As a young Kosovar Albanian subjected to Slobodan Milosevic’s dictatorship, Aferdita Syla, like tens of thousands of other young people, faced discrimination in education and virtually every other aspect of her young life. Her fundamental rights of citizenship were wholly denied. She had little in the way of realizing her dreams to live a normal life in a normal country.
Milosevic’s rule provoked open conflict in 1999, and an estimated 800,000 Kosovar Albanians were forcibly and violently expelled by Belgrade, fleeing to neighboring countries, where they lived as refugees. At 24, Syla became one of them, escaping to Macedonia.
“I never thought that I’d be able to go back home again,” she said. But she did go back home – in the summer of 1999 after international intervention led to Kosovo’s break from Serbia.
Syla began working with the International Rescue Committee seeking to help people rebuild their lives. Later, she ran a local nongovernmental organization, Gjilan Youth Center, that helped Kosovo’s young people focus on their futures in the aftermath of the turmoil. In 2005 she joined the Kosovo government serving as a political advisor and a liaison with local and international organizations. And in 2008, Syla joined NDI, focusing on women’s issues in a country where women were disproportionally impacted by the decade-long conflict.
“This is the past,” Syla explained. “And I am recounting it so that we can learn from it. The past belongs to history; we must not let it interfere with our present and political future.”
Today, from NDI’s office in Pristina, Kosovo’s capital, she manages the Informal Group of Women Parliamentarians, a caucus of women lawmakers seeking to improve the participation of women in all of the country’s institutions. Although there is a 30 percent quota for women in parliament, and Kosovo’s president is a woman, there are no women political party leaders or women mayors.
Because Kosovo is just beginning to build its political institutions, having declared independence in 2008, Syla said now is the time to ingrain gender equality in the Kosovar political tradition. “We want to have real equality,” she said. “Everything is fresh. This is actually to our advantage. That’s why we need to act now: because we are just starting.”
As part of her work with the women’s caucus, Syla developed a proposal to link women parliamentarians with women leaders in local government. She believed that connecting women at these different levels of government would help them build support for better public policy at the grassroots level. Ultimately, Syla hoped the project would improve the image of women politicians and inspire young women to enter politics and see themselves as future leaders of their country.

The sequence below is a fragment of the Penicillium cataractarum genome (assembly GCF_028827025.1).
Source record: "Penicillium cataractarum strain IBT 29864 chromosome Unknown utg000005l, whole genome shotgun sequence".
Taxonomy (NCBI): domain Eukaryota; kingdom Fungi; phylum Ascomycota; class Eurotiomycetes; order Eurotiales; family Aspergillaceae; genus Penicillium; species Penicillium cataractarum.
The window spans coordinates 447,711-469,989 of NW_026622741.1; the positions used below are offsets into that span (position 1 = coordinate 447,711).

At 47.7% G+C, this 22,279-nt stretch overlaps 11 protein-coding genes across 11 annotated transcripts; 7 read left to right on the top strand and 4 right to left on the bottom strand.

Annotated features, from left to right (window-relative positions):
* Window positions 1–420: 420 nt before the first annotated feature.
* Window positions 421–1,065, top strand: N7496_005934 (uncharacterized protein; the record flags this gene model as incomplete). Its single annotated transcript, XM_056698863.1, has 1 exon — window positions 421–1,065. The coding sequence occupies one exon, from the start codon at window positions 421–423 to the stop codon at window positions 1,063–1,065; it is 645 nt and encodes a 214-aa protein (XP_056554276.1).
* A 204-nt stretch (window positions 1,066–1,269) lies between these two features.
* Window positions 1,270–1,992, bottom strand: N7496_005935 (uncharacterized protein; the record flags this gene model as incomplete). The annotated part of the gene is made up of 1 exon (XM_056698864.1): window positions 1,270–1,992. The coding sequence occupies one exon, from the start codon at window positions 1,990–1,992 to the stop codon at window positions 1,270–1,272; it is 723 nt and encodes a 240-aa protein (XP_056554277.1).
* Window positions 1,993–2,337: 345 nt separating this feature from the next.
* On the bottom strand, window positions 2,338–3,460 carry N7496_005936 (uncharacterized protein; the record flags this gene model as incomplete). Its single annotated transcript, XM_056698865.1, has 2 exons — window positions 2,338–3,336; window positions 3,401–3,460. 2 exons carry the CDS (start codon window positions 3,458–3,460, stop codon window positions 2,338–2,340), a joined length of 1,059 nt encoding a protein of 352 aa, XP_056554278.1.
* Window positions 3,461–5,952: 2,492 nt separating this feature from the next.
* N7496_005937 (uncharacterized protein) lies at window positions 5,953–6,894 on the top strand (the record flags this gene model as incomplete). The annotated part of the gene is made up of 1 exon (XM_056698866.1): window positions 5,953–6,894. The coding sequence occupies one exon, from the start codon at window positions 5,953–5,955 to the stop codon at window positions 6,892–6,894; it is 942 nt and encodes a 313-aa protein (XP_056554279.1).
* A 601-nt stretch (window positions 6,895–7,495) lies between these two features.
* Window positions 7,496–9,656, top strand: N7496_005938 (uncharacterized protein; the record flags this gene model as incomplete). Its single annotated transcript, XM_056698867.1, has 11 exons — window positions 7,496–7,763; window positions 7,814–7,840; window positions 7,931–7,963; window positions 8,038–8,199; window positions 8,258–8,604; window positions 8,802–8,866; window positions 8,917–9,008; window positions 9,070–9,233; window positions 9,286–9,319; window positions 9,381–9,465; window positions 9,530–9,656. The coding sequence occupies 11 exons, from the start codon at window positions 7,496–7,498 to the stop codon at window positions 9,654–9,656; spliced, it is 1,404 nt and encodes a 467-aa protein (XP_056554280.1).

With that idea she applied for NDI’s Andi Parhamovich Fellowship – and she won. The annual award brings one woman from an NDI in-country office or partner organization to Washington, D.C., for three months to conduct research for a project geared toward building democracy and increasing women’s political participation in her own country. The fellowship is named for Andi Parhamovich, an NDI staff member who was killed in Iraq in 2007.
When the fellowship was first established, NDI Chairman Madeleine K. Albright said, “It is named in her honor, but it was Andi who brought honor to the name and work of NDI, through her dedication and courage.”
For Syla, Albright was instrumental in ensuring Kosovo’s sovereignty and security. When Syla traveled to Washington, D.C., for the fellowship, she was able to meet her hero.
“You can’t imagine how it is to meet the person who was there at the right time to make the right decisions to save your nation,” she said.
In Washington, Syla is researching women’s political participation initiatives in the U.S. and other countries. She is also meeting with women’s groups that focus on increasing women’s political participation at all levels, such as the bipartisan Women Legislators of Maryland, to learn how they function as a group and what mechanisms they use for outreach. The six-month pilot program that results from Syla’s efforts will target five of Kosovo’s 37 municipalities and connect women across party and ethnic lines to focus on local issues.
Building a democracy is a long-term process, Syla said, but, slowly, and by increasing the level of women’s political participation, democracy in Kosovo is becoming a more tangible reality.
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Published May 4, 2012